[0004] 2. Related Art

[0005] In the last two decades, society has experienced an explosive development of information technology and its application, in both the corporate and governmental sectors. Computer systems and computer networks are being used to store and manipulate large concentrations of important information and are replacing paper as the principal platform for the operations of reasonably-sized organizations. However, the associated boom in communications, the trend towards open systems, and the establishment of the Internet as a pervasive communication medium all have created an environment in which the risks associated with the critical nature of these computer networks and the profusion of threats to information stored on such networks can hinder the complete development of these new technologies.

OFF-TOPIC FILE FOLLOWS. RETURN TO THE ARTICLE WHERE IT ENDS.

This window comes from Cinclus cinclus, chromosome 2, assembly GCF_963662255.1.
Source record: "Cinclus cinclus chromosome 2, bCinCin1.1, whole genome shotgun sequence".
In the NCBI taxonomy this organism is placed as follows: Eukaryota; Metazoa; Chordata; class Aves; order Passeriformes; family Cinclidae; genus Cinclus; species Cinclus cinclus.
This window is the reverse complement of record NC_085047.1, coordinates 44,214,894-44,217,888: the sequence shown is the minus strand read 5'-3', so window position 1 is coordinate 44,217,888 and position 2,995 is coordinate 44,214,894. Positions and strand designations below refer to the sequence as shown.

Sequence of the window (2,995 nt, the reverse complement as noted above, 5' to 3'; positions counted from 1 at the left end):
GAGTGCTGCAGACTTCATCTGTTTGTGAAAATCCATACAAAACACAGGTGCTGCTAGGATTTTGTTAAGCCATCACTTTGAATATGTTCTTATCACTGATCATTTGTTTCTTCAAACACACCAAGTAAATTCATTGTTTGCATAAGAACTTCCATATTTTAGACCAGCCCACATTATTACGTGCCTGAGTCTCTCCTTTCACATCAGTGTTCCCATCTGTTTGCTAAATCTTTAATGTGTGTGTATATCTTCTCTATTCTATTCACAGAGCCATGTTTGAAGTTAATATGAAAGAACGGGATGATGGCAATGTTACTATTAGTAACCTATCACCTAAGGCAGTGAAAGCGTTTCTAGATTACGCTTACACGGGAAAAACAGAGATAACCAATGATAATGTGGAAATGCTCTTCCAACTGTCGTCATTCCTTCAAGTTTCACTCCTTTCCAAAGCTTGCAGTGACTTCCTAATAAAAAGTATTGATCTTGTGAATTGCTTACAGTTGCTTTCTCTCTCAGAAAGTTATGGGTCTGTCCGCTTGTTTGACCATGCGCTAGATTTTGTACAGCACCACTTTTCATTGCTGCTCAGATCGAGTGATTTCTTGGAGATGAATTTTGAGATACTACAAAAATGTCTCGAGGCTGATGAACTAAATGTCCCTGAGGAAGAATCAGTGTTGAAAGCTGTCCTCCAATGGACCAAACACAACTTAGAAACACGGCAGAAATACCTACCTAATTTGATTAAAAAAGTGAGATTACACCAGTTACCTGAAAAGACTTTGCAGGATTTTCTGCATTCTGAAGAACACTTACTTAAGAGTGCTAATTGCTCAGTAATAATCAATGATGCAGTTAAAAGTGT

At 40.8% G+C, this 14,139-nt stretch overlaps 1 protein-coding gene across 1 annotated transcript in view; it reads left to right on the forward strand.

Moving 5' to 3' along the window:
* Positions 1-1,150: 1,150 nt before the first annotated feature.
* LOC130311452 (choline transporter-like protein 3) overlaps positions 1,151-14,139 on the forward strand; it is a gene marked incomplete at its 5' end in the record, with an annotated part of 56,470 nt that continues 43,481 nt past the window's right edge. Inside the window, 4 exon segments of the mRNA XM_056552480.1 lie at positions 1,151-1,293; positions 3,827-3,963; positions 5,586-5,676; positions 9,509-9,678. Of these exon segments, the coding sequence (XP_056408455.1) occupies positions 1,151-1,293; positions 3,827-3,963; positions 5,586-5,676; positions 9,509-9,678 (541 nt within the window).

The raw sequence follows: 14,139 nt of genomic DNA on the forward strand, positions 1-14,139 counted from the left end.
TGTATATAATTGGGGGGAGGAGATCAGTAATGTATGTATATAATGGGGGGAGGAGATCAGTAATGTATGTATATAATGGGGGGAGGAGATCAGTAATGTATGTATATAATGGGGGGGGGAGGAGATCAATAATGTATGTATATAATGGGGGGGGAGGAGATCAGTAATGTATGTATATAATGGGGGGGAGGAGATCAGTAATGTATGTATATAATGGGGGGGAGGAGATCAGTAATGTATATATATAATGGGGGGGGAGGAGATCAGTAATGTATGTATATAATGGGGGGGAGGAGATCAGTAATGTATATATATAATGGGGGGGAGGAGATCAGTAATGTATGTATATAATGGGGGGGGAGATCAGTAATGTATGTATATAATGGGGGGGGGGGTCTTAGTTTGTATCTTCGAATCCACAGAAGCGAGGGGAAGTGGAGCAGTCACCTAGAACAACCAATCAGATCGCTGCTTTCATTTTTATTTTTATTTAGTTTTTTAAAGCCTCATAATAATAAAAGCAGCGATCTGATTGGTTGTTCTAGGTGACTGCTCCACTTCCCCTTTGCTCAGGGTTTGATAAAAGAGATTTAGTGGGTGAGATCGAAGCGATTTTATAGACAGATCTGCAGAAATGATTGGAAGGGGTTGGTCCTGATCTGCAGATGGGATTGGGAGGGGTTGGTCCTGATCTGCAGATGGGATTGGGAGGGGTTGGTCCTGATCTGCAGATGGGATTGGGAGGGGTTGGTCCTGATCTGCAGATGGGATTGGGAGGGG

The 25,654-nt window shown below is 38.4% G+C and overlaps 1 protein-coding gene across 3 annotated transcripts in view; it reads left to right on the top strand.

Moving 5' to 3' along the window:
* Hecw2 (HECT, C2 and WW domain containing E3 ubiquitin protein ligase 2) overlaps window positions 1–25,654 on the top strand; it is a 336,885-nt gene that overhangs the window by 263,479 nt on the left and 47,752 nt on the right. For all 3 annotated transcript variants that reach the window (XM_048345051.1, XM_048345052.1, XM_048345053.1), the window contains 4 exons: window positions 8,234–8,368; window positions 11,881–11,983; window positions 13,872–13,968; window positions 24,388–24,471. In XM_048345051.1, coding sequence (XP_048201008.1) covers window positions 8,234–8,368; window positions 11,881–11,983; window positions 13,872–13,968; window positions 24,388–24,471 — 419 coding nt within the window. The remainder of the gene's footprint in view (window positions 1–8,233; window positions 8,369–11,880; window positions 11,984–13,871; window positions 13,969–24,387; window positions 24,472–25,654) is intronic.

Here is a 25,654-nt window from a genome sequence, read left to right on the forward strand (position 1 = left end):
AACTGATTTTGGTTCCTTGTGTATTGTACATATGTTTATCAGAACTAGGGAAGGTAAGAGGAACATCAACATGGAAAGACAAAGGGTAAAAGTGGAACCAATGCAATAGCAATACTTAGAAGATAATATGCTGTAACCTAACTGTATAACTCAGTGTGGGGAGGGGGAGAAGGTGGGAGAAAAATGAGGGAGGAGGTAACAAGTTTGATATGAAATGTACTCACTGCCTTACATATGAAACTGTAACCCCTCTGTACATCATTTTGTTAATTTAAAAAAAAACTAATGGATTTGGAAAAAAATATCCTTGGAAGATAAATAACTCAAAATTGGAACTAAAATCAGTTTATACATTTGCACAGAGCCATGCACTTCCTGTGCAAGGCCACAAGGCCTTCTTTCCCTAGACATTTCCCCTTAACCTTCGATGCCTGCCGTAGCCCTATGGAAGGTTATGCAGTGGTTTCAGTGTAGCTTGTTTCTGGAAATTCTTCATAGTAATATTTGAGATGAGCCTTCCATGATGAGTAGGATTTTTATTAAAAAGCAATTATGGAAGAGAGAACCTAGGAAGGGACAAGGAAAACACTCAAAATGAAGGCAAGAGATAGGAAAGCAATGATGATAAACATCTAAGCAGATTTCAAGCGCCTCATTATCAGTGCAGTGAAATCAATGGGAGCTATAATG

[0006] Thus, information security plays an important role in the assessment of the technical risks associated with any significant corporate project. There is therefore a growing need for and reliance upon information security systems, and professionals capable of implementing such systems. Two important obstacles to overcome in providing effective information security are the operative difficulties inherent in integrating conventional tools for information security and the heterogeneous nature of computer system technology.